The slipshod organization of the mammoth decontamination program around the stricken Fukushima nuclear plant created an environment where cutting corners came naturally and morals and ethics quickly slipped away, workers said.
They cited a lack of training, unreasonable deadlines, threats of isolation, and persistent feelings that their efforts were pointless.
"When I first entered the work area, I could not believe that I was involved in a state-run project," a 50-year-old worker said in an e-mail.
Asahi Shimbun reporters and the company have received more than 100 e-mails and phone calls from people involved in the decontamination project in Fukushima Prefecture. They were responding to the newspaper’s report on Jan. 4 that workers were dumping potentially contaminated soil, water and debris into the environment instead of properly storing them for disposal.
Many of those messages and calls showed the workers felt they were not doing anything inappropriate under the circumstances.
"We were pressed to finish the work as quickly as possible,” wrote the 50-year-old worker who was involved in decontaminating Tamura between Nov. 5 and Dec. 28.
“If we tried to resist, we would become isolated from other workers, although it did not reach the extent of losing the job. With sub-zero temperatures in the mountains, being placed in such circumstances would have led to feelings of loneliness among many people."
In December, the leader of the work group instructed the man to throw bundles of collected bamboo grass outside of the cleanup area within 20 meters from a road. The 15 or so workers each tossed away several bundles in the area, which had very little vehicle traffic.
The man felt that many workers soon realized their efforts were not very productive, leading to a weakening of their ethics. He said that when he tried to work carefully, others told him, "Most of the leaves will end up flowing down rivers."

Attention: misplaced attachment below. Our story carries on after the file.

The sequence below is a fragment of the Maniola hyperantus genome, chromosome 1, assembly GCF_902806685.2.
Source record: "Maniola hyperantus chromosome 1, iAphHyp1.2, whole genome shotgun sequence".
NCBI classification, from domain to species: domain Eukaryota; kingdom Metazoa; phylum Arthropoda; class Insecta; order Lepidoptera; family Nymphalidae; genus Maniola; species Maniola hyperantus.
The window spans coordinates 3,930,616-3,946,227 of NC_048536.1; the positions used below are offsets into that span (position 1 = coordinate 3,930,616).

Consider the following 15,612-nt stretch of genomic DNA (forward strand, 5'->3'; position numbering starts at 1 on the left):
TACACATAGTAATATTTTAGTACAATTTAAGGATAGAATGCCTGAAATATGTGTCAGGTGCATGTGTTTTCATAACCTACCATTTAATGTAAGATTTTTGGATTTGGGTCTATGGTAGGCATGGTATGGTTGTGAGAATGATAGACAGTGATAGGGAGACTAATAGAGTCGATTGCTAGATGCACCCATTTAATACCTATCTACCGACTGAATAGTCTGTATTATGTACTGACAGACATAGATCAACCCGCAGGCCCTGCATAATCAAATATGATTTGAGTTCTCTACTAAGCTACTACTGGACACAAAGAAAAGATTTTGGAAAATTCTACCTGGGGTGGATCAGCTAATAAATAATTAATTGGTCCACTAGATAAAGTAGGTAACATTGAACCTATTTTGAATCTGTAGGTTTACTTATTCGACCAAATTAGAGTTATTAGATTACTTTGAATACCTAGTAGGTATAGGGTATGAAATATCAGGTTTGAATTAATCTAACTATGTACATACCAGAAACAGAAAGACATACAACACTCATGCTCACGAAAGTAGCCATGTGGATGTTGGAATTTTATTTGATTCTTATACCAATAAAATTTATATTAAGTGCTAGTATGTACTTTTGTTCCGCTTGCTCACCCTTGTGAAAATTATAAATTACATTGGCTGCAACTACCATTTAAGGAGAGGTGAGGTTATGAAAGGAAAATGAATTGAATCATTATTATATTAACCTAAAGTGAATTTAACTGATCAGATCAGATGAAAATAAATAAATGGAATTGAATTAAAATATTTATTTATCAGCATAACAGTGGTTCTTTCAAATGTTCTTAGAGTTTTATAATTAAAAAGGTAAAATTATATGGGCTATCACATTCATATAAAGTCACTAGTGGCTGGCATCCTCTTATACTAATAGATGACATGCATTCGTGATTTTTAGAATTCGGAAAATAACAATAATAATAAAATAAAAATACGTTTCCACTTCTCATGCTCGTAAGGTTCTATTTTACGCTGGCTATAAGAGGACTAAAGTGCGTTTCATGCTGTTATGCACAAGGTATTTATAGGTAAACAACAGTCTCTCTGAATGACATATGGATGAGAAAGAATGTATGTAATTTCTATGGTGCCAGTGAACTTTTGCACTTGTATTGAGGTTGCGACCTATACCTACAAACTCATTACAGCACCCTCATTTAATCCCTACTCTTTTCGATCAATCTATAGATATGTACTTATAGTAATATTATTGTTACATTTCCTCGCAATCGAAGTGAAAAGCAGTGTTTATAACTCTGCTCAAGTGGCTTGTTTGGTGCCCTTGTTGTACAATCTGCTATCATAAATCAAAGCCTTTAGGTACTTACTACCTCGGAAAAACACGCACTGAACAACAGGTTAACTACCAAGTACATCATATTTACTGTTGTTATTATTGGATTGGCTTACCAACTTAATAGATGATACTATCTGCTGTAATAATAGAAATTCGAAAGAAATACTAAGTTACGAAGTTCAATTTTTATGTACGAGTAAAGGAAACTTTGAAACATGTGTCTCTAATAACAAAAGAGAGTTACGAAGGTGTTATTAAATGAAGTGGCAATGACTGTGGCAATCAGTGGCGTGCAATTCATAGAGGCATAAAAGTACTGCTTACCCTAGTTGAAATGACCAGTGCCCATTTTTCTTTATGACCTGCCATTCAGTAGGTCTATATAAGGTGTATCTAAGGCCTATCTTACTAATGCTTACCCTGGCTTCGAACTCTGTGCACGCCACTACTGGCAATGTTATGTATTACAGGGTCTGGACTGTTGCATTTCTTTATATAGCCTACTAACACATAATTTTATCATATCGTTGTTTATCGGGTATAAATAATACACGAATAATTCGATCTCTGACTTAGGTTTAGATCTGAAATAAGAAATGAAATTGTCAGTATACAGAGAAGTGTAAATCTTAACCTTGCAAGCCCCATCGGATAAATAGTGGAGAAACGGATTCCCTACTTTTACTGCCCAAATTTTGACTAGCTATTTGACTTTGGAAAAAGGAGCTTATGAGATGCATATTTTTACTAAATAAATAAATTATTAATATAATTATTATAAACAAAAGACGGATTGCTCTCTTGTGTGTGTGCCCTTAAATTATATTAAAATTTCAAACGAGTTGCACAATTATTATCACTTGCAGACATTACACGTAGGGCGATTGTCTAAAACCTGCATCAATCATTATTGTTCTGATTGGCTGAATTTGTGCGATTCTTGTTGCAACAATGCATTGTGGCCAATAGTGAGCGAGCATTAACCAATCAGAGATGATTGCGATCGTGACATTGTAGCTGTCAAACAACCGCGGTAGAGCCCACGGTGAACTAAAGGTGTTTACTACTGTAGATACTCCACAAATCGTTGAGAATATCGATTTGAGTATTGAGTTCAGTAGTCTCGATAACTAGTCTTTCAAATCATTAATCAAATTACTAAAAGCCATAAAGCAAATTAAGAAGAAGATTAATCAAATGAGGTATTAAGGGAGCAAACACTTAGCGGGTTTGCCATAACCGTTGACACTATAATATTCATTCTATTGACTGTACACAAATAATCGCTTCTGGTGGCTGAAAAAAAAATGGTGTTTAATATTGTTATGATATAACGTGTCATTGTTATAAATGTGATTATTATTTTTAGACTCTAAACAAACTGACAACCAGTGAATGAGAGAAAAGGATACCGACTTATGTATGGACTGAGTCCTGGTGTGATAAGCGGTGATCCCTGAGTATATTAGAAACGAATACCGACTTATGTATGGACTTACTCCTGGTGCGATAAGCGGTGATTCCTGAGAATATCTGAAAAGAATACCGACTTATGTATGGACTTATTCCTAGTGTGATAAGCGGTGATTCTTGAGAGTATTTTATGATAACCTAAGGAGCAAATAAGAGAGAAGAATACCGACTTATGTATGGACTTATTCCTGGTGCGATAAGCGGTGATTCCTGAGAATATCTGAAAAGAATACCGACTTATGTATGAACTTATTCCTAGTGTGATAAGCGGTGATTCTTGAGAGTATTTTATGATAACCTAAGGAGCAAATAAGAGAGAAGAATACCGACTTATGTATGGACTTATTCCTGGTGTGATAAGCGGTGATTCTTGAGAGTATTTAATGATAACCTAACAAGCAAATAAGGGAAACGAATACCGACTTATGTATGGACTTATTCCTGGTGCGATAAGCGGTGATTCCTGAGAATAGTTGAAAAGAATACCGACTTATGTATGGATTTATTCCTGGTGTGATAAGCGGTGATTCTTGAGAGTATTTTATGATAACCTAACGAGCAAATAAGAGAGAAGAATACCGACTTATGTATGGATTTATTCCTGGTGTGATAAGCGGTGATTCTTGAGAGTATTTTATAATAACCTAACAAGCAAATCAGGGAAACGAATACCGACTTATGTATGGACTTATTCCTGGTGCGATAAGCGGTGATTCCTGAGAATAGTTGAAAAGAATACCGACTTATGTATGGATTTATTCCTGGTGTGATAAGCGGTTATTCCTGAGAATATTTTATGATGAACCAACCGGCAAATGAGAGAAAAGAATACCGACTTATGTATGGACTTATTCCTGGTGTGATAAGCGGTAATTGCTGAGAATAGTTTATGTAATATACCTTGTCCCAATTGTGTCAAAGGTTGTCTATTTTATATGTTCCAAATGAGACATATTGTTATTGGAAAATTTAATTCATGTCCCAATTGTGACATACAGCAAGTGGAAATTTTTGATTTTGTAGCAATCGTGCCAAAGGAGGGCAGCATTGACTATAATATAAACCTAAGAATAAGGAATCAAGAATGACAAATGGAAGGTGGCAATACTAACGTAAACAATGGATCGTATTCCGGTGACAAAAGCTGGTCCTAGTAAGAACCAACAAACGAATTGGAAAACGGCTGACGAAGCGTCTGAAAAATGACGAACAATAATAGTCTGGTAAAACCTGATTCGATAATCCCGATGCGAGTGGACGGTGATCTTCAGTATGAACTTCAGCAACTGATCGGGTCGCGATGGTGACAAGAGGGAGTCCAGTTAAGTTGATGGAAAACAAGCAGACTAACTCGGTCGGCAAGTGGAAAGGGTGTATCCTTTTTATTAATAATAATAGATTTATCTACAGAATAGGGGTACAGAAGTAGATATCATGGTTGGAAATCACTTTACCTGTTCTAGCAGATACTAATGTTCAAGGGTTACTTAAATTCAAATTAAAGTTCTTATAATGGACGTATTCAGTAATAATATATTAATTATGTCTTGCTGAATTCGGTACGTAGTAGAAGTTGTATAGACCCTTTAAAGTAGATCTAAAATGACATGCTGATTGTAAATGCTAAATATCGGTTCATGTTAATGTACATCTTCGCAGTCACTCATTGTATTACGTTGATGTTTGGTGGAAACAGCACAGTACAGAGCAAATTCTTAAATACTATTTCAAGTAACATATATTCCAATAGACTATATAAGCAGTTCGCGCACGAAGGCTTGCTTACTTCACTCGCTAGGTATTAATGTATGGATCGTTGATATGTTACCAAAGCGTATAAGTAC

He said he felt an invisible gap was developing between him and the other workers.
Arrangements were made to meet the man on Jan. 5. He told The Asahi Shimbun that he was born in Fukushima Prefecture, graduated from Waseda University in Tokyo, and worked in construction and landscaping.
He was hired for the decontamination work through a job placement center last October. A subcontractor told him the work would only involve bagging debris that had been left by the side of roads.
But the work was much tougher, and he found himself gathering vegetation along steep slopes by the road.
"Even if the work was not properly completed, we were told to hurry up because there was no time," the man said. "As long as the site looked all right, we moved on to the next location."
The man showed a copy of his work contract, which listed his daily wage as 11,000 yen ($125). There was no indication that he was given the 10,000 yen in hazard pay to which he was entitled.
He said Environment Ministry officials never showed up at the work sites.
“Radiation levels returned even after we completed the work, so there was a sense that what we were doing was worthless," he said. "There will be no end to the shoddy work even if oversight is strengthened."
Another man in his 50s also described the futility of the work: "While we did try to scoop up leaves that had fallen into a river, most just flowed away."
He said some bags filled with leaves were simply left in the river.
Many workers lost all concerns about handling radioactive substances, the man said, adding that he feared he would become as insensitive as those around him.
Another e-mail was critical of the lack of local companies involved in the decontamination work.
An executive with a Fukushima Prefecture construction company said he often observed vegetation flowing down rivers.
"Residents know that such leaves and vegetation will flow downstream,” he wrote in an e-mail. “There was a problem with the major construction companies that did not use local people."
A man in his 60s said the workers should not be the target of criticism.
"Not all workers were being lax," the man wrote. "They were doing their best trying various methods because there was no job manual."
The man said workers did not receive detailed training before starting the job. He also said contractors took part of the workers' pay for various reasons.
"It would be very difficult to accept criticism about shoddy work against people who were doing their best amid the terrible work conditions," the man wrote.
(This article was compiled from reports by Tamiyuki Kihara and Toshio Tada.)
- « Prev
- Next »